The Coalition for Sustainable Egg Supply (CSES) has just provided a $6 million grant for a study of the sustainability of hen housing systems at egg farms. While the word "sustainable" conjures up images of optimal free range conditions, the specific focus is on three kinds of housing systems at commercial egg farms. That makes sense when you consider the Coalition's membership, which consists of a laundry list of corporate food partners such as McDonald's, Cargill Kitchen Solutions, Cracker Barrel Country Store, Inc. and Bob Evans Farms. It also raises some interesting questions about how deeply into sustainability large companies can go and still deliver the massive quantities of product they need to stay competitive.
The CSES Egg Farm Study
The study will be conducted jointly by the University of California - Davis and Michigan State University. Along with affordability as a foundational issue, the study will cover environmental impacts, impacts on the health and well being of the hens, food safety, and worker safety and seasonal and life cycle factors. The three kinds of housing under study are small conventional cages; larger cages that enable natural behaviors including foraging and dust bathing; and large enclosures that basically enable hens to move freely, though they are still housed entirely in a building.
Information and Choice
The goal of the study is to come up with comparative information in a form usable by consumers. Though it won't be any Organic Egg Scorecard, it is similar in concept to the EPA's proposal for "pollution labeling" on new cars, or New York City's rule on calorie posters in fast food restaurants. Not all consumers will use the information, but it opens up an option that was not previously available.
Sustainability and Competitiveness
When it comes to sustainability, the food industry faces the same tension between cost and competitiveness as any other manufacturer. To some extent that can be a moot point, for example in terms of energy conservation, water conservation and waste reduction at the point of manufacture. These actions cut costs and provide a valuable platform for promotion and community relations. However, when you get into the nitty gritty of the product itself, the range of potential for improvement shrinks, and companies need to go farther afield in order to achieve meaningful results. Levi-Strauss is one example of a manufacturer that has progressed from factory-based conservation to focusing on improving its supply chain, and from there into community development.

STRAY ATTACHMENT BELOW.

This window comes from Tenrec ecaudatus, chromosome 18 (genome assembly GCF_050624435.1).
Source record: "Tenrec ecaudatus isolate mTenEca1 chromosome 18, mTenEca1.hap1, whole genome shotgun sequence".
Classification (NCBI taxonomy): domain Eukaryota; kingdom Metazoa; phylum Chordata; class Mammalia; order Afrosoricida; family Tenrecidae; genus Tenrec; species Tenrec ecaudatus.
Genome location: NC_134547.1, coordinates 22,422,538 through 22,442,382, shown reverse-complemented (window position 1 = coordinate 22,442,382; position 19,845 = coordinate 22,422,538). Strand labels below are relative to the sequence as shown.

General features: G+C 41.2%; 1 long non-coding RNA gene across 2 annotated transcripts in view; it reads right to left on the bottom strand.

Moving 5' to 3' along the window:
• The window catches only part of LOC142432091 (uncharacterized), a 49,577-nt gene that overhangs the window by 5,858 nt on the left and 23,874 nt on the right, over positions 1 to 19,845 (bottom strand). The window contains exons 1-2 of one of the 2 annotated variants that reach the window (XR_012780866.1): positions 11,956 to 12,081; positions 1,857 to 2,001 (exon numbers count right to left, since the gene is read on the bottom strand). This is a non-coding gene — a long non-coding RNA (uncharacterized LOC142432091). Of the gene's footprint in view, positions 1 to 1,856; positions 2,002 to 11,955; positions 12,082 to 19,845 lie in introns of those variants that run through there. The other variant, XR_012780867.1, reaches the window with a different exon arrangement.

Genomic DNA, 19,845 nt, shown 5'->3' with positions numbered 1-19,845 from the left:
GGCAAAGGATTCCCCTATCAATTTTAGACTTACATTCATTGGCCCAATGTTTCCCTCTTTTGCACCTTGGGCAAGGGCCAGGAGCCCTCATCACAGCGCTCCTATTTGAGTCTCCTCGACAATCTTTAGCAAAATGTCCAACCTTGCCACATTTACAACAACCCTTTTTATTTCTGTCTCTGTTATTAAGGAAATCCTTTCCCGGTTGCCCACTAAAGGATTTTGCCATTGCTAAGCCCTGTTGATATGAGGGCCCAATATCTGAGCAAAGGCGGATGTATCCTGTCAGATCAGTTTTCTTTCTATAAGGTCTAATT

A Challenge for the Food Service Industry
For the food industry, the challenge is to go beyond making restaurants and other retail operations more energy efficient and begin to exert more pressure on suppliers. Egg-based foods are a good example of the need for supply chain improvements, given the recent contamination issues that can affect consumer confidence in retailers, along with rising concerns over the impact of factory farm waste on local communities. While the CSES study has a relatively narrow focus, it could provide some insights that lead to more meaningful changes in the future.
Image: Egg by MinimalistPhotography101.com on flickr.com.
Tina writes frequently for TriplePundit and other websites, with a focus on military, government and corporate sustainability, clean tech research and emerging energy technologies. She is a former Deputy Director of Public Affairs of the New York City Department of Environmental Protection, and author of books and articles on recycling and other conservation themes. She is currently Deputy Director of Public Information for the County of Union, New Jersey. Views expressed here are her own and do not necessarily reflect agency policy.